This upsets Doris very much and to take her mind off of it she and friends leave town to visit a sheep farm and knitting shop. There is a snowstorm and have to spend the night upon which someone tries to sh…

Guest Blogger - Barbara Levenson

AUTHOR CHARACTER RELATIONSHIPS, or How did these people become part of my life??

Readers of the first book in my Mary Magruder Katz mystery series, Fatal February, ask me two questions about Mary. Is Mary actually you? and, How did you develop this character?
Mary Magruder Katz, the protagonist, is a Miami criminal defense attorney. The plot follows her exploits defending her clients in dicey situations, and her romance with Carlos Martin, a Latino hotty.
Mary is definitely not me. Mary can’t commit to a lifetime relationship. We learn that Carlos is her third fiancĂ©. On the other hand, I married my college sweetheart a long time ago and we are still holding hands. Mary is truly an amalgam of young women lawyers that I have met and mentored during the time that I have served as a judge in Miami, Florida. Mary is also a product of Miami’s melting-pot. Her mother is a southern Baptist and her father is Jewish, hence her Magruder-Katz surname.
Since I know well the Marys who…

The Nominations for Agatha Awards

The ballots have been tallied and the 2009 Agatha nominations are as follows:

Best Novel

Swan for the Money, Donna Andrews, St. Martin’s Minotaur
Bookplate Special, Lorna Barrett, Berkley Prime Crime
Royal Flush, Rhys Bowen, Berkley Prime Crime
A Brutal Telling, Louise Penny, Minotaur Books
Air Time, Hank Phillippi Ryan, MIRA

Best First Novel

For Better For Murder, Lisa Bork, Midnight Ink
The Sweetness at the Bottom of the Pie, Alan Bradley, Delacorte Press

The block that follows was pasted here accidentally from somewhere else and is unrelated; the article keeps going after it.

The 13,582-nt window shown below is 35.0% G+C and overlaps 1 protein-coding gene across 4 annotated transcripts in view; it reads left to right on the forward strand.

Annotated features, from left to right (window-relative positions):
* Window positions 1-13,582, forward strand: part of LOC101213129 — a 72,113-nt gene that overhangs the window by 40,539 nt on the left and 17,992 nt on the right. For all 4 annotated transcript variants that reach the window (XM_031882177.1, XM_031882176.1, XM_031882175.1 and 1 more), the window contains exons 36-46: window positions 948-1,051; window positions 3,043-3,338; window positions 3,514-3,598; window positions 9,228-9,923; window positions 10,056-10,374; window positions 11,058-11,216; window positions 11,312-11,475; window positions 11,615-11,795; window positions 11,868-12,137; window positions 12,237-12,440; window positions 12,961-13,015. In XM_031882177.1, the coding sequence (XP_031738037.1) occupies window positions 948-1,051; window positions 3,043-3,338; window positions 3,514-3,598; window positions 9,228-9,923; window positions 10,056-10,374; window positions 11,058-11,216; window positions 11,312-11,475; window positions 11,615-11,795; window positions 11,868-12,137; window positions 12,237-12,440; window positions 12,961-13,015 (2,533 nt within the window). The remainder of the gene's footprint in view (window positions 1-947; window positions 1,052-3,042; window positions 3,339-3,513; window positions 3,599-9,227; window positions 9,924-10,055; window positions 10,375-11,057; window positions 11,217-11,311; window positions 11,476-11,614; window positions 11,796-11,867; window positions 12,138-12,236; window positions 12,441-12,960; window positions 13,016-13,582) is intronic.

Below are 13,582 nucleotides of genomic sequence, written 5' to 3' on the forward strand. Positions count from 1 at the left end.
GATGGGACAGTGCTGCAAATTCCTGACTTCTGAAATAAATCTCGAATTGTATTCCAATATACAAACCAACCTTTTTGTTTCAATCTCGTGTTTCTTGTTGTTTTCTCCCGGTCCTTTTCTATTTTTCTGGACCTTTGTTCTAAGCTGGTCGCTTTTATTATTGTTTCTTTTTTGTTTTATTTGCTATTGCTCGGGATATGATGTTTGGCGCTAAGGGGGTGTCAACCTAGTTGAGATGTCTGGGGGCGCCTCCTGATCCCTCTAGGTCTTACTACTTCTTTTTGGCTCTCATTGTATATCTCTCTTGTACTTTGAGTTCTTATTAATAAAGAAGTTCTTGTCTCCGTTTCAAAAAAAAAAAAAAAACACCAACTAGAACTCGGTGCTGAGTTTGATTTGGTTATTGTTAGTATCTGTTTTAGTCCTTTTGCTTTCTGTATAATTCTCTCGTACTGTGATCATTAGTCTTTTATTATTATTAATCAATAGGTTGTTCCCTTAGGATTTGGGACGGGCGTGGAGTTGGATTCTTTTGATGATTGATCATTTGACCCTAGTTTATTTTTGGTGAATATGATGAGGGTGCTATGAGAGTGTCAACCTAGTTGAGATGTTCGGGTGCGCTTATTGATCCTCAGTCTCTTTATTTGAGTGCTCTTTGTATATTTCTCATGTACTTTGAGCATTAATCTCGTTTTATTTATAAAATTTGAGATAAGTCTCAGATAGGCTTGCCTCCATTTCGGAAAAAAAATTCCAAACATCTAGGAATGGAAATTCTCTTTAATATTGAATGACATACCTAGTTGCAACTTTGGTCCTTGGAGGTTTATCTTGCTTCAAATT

Posed for Murder, Meredith Cole, St. Martin’s Minotaur
The Cold Light of Mourning, Elizabeth Duncan, St. Martin’s Press
In the Shadow of Gotham, Stefanie Pintoff, Minotaur Books

Best Nonfiction

Duchess of Death, Richard Hack, Phoenix Books
Talking About Detective Fiction, P.D. James, Knopf
Blood on the Stage, 1925 – 1950, Amnon Kabatchnik, Scarecrow Press
Dame Agatha’s Shorts, Elena Santangelo, Bella Rosa Books
The Talented Miss Highsmith, Joan Schenkar, St. Martin’s Press

Best Short Story

“Femme Sole,” Dana Cameron, Boston Noir, A…

Guest Blogger & Giveaway - Dakota Cassidy

Hello, all! First, I’d like to introduce myself to those who have no clue who I am. And before I do, many thanks to Pam for inviting me to come and blog. She clearly deserves a medal for bravest blogger ever 

Anyhoodles, I’m Dakota Cassidy, and I write a humorous series involving women who are accidentally bitten and or turned by all the shapeshifters in the rainbow—vampires, werewolves, demons and anything that has a paranormal bent. But my tales aren’t just about turning into a demon or a werewolf. My books are about friendship and bonds in good or bad that’s eternal. Throw in some delish dude, a little woo to the hoo, and that’s what you’ll find between the pages of my books.

So the series goes like this—The Accidental Werewolf--Accidentally Dead--The Accidental Human--Accidentally Demonic (my recent release) and in May 2011 Accidentally Catty. Quite frankly, I’ll pretty much write anything you can tack on in a title after the word “accidental.” I’m almost certain I have an accide…

Guest Blogger - Cynthia Hickey

WRITING WITH SUMMER MEADOWSWhat can I say about Summer Meadows, can't help but love her. Ditzy, self-centered and head over heels (secretly of course) with Ethan Banning, the last thing she's interested in, other than fashion, is solving a crime. Until she digs up diamonds in her backyard. They're a girl's bestfriend, right? Summer owns a candy-store and the readers are elbow deep in chocolate as Summer sets off to capture a crook in Fudge-Laced Felonies.
In Candy-Coated Secrets, her big heart lands her smack-dab on the highway leading an elephant to the fairgrounds! And I don't want to spoil anything, but Summer's back in a big way next year with Chocolate-Covered Crime.
From the above blurbs, you can see how much fun spending time with Summer was. We became the closest of friends. Laughed and cried together. When her life was in peril, often because of Summer's misguided drive to help someone, I fretted with her and chee…

Guest Blogger - Mike Befler

The relationship between me and the protagonist in my geezer-lit mystery series, Paul Jacobson, is very special. When I start writing a character, I like to have a mental image. I keep a file of clippings of faces I’ve cut out of magazines. So with Paul, as with other characters I write about, I pick out a picture so I can visualize the character. I may borrow a few attributes of people I know for my characters but the vast majority is unique for the particular character.